Wrong: “Adanma, wait now for Chibuike”; Right: Adanma, please wait for Chibuike.

Let us continue with a visit to Champion House, Ilasamaja, Mushin, Lagos: “Soldiers take over troubled spots” Let peace reign: trouble spots.

“Post election violence spreads” Towards a better life for the people: Post-election violence….

“Post poll violence continues” Solution: as above. Somebody should inform editors at Kirikiri Canal of this recurring lapse.

“Man killed in car accident” Why not ’’Man dies in car accident?’’ He was not killed!

“Nigerian loses his life (dies) in a ghastly auto crash in Greece.”  It was a fatal (not ghastly) accident.

“President Muhammadu Buhari, yesterday, expressed sadness over the sporadic violent protest (protests)….”

The next headline blunder is from last week’s edition of this medium: “Police arrest four over Maiduguri explosion” Do we arrest the entire editorial team for (not over) lexical recklessness?

“Bribery enthrones mediocrity and crucify merit.” (Source: as above) The Tabernacle of bribery crucifies merit.

“Gang up against Buhari will fail” Phrasal verb: gang up; noun: gang-up (which applies here).

“We were treated to another similar incidence.…” All newspapers should know the difference between ‘incidence’ and ‘incident’ (which is the correct etymology here).

“Although the governor’s last minute romance with the main opposition party is held against him.…” Saturday People: last-minute (take note of the hyphen) romance….

“Thus, a core investor…with regards to optimal use of the machinery.…” Either: as regards or with regard to….

“In the heydays of the goggled General when fuel was often unavailable.…” Stranglehold of oil workers: heyday (uncountable).

“Last year, many houses of the Igbo in Ajegunle, a suburb of Lagos, were razed down.…” No word abuse: simply razed (not razed down). Discard the contrary views by some registers!

Yet another headline gaffe: “Restrictions on inter-bank foreign exchange trading is (are) killing the market.”

“Armed robbers now have good company—street thugs and unofficial vigilante groups.” Democracy as a disincentive: vigilance groups.

“2015: PDP points accusing fingers at INEC….” Parties in the news: PDP points the finger. No obtuse addition.

“Nigeria is at a crossroad” Fixed expression: at a/the crossroads.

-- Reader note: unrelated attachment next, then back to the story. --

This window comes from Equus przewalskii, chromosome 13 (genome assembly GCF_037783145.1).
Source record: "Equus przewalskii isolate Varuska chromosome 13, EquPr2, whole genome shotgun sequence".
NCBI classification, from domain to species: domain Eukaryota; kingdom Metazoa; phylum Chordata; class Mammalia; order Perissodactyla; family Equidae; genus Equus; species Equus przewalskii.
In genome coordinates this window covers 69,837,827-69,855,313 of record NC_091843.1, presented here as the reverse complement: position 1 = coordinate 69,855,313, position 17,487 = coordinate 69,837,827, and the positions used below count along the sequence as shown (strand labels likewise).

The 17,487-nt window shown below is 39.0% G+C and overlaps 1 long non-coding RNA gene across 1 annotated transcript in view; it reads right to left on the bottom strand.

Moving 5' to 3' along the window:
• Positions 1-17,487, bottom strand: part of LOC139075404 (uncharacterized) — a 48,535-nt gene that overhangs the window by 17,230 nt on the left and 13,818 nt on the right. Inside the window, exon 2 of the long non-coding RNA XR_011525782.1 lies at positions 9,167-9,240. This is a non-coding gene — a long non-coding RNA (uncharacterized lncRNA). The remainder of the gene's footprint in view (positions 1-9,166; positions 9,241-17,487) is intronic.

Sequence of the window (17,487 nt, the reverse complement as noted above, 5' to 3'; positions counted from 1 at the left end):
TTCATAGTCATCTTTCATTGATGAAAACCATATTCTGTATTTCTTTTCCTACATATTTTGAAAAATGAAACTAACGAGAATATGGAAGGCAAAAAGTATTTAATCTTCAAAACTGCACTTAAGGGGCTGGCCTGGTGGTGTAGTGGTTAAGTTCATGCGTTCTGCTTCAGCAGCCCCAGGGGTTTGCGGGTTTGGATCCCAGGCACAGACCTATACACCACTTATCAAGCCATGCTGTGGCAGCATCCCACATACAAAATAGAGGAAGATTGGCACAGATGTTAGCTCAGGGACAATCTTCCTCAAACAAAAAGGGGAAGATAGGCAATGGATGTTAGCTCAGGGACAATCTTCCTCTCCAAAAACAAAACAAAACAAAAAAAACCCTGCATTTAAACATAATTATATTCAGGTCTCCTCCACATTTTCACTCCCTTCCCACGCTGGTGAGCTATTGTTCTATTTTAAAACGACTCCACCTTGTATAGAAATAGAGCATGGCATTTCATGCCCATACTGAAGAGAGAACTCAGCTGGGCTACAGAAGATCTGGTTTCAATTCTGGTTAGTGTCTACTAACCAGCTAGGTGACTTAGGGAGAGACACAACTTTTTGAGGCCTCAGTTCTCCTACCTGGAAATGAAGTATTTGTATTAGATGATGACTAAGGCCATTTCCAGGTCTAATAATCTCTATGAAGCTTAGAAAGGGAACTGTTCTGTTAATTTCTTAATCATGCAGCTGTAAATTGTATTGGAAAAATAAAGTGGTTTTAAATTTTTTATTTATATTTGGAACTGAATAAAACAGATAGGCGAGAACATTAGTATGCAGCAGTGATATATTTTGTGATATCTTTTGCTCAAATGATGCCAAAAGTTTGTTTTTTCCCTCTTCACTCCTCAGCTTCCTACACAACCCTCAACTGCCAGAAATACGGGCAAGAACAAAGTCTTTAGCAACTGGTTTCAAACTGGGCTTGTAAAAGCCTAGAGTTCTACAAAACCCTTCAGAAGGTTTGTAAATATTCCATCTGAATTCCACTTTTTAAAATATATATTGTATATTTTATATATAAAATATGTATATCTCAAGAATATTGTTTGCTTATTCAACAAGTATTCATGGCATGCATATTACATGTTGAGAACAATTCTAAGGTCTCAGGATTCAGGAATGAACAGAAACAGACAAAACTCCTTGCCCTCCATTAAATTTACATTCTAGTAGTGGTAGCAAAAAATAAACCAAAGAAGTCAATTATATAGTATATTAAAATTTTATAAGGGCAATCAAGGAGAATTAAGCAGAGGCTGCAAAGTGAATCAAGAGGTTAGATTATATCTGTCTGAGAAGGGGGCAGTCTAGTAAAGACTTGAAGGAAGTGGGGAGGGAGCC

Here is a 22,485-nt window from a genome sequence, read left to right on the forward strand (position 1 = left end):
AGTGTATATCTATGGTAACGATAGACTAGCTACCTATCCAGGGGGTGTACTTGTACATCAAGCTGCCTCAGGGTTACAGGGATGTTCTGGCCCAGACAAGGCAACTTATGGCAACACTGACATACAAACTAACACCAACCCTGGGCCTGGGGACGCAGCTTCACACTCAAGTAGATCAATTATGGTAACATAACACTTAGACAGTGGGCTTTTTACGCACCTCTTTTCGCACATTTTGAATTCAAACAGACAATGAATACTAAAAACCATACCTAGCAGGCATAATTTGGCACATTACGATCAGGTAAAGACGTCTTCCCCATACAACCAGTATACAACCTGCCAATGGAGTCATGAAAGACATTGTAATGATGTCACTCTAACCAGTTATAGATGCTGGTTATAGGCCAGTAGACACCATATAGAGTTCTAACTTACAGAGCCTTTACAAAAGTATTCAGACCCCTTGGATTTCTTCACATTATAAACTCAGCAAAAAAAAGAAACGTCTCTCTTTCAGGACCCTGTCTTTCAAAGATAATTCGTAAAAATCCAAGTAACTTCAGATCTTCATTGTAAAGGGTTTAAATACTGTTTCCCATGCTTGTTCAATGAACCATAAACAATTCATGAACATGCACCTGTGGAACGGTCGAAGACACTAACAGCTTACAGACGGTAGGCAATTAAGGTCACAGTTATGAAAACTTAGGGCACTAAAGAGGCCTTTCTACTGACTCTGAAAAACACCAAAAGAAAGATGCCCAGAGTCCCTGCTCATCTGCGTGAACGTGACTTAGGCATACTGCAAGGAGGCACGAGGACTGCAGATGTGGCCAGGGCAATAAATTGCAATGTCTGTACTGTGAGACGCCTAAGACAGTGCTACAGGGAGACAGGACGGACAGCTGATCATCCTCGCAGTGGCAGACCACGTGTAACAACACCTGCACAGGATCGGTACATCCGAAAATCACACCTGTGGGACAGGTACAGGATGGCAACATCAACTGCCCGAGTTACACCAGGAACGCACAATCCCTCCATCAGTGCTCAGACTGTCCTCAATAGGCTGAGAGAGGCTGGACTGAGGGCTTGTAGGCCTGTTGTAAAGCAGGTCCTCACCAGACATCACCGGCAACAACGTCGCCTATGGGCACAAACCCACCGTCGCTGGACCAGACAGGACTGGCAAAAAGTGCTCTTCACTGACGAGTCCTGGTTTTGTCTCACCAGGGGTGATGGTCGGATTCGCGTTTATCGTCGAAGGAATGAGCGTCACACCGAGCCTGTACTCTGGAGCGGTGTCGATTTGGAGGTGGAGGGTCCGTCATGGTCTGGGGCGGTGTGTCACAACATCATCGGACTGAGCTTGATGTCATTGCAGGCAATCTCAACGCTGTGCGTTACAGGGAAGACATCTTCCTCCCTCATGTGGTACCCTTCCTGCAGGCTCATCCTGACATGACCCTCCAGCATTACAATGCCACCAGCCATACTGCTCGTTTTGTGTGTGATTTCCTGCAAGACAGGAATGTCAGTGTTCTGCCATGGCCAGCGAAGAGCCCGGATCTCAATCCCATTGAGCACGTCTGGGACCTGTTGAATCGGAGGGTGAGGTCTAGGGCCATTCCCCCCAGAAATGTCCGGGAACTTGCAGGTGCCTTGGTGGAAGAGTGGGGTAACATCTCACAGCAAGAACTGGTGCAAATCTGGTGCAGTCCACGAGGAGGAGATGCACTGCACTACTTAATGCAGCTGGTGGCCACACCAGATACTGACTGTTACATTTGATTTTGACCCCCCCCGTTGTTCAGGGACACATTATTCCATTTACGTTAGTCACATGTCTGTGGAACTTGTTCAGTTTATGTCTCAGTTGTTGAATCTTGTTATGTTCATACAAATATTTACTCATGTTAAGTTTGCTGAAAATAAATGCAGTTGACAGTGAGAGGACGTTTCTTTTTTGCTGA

“Stationeries badly needed by.…” ‘Stationery’ is non-count.

“But what appears criminal is the desire of these off-springs of.…” ‘Offspring’ does not take any inflection.

”…the process of economic integration from which will emerge an economic block (bloc).…”

“There is a tussle going on between these two (would it have been three?) arms of government.”

“Nigerian leaders and politicians have continued to adopt and acquiesce to (in).…”

“Globacom sets (set) to rule domestic market”

“I have been briefed that the wrangling among the leaders of PDP are (is) over.”

“Now that the Police has (have) taken over the supervision of the….”

“…and ensure it does not reoccur again.” ‘Reoccur again’? Run for cover, my dear reader! Just recur. Recur, recurrence, recurrent. Occur, occurred, occurrence.

“Lack of incentives anger (angers) local manufacturers”

“They provide temporary relief. ‘Temporary relief? I strongly object to that clumsy expression because there is no permanence in ‘relief’.

“The patients pay for each act of ‘healing’ through their noses.” Get it right: they pay through the nose.

“At the launching programme (launch) in Abuja.…”

“A cursory look at the figures show (shows) that.…”

“The end point is that people wait for between three to five hours to pay in their drafts.” English without tears: between three and five.

“With the attainment of the highest office at any strata of government….” Singular: stratum; plural: strata/stratums.

“It may be difficult for Alhaji Nuhu Ribadu to resurrect again politically after his disastrous outing in the presidential elections.”  Please, yank off ‘again’ in the interest of our democracy.

“They better not rely on INEC.”  This way: They had better not rely on INEC.

“Like (As) we had said at various forums….”

“So, the government cannot ask the Supreme Court to interprete the law.” Spell-check: interpret

“…were simultaneously a continuation of the power-bloc struggle in Nigeria and unanticipated fallouts from that struggle.” ‘Fallout’ is uncountable.

“Out-of-control trailer crushes 15 persons to death” When people are crushed by a trailer, they cannot be alive except there is divine intervention.  So, ‘crushed to death’ smacks of lexical insensitivity.